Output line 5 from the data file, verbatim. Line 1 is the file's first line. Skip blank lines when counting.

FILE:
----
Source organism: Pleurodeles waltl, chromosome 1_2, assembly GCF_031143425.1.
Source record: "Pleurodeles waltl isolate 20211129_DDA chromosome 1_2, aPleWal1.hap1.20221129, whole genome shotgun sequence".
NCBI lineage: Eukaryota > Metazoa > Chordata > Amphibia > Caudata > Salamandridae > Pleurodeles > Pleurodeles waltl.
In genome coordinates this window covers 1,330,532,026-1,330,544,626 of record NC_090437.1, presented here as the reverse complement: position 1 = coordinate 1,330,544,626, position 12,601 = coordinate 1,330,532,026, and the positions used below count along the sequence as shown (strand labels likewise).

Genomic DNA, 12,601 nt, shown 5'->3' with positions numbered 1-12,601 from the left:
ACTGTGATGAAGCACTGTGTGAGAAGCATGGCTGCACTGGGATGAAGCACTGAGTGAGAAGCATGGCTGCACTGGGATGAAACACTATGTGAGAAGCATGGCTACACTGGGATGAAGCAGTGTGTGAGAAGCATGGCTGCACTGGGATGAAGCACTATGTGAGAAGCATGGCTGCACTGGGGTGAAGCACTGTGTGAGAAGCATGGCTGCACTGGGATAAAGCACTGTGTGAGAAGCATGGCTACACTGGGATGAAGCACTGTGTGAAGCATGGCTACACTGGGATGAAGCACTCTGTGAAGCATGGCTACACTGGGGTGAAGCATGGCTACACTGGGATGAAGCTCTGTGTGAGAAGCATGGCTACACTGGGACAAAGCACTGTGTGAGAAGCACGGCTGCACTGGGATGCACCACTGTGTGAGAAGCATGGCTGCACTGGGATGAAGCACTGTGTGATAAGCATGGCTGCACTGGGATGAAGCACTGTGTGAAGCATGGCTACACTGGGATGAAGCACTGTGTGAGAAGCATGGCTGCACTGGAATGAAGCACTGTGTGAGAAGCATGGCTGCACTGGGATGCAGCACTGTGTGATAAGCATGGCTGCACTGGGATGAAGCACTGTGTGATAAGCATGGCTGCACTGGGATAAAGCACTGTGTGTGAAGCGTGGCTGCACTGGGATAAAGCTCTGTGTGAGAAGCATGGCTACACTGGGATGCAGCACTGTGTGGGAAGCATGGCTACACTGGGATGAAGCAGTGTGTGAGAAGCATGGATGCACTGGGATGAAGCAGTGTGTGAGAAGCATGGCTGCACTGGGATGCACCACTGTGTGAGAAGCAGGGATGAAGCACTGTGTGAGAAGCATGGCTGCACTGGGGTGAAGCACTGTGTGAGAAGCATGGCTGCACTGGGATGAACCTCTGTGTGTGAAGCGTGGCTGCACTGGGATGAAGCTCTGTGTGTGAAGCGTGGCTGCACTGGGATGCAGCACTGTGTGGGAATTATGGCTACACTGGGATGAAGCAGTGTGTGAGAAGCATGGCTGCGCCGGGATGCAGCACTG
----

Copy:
Genomic DNA, 12,601 nt, shown 5'->3' with positions numbered 1-12,601 from the left: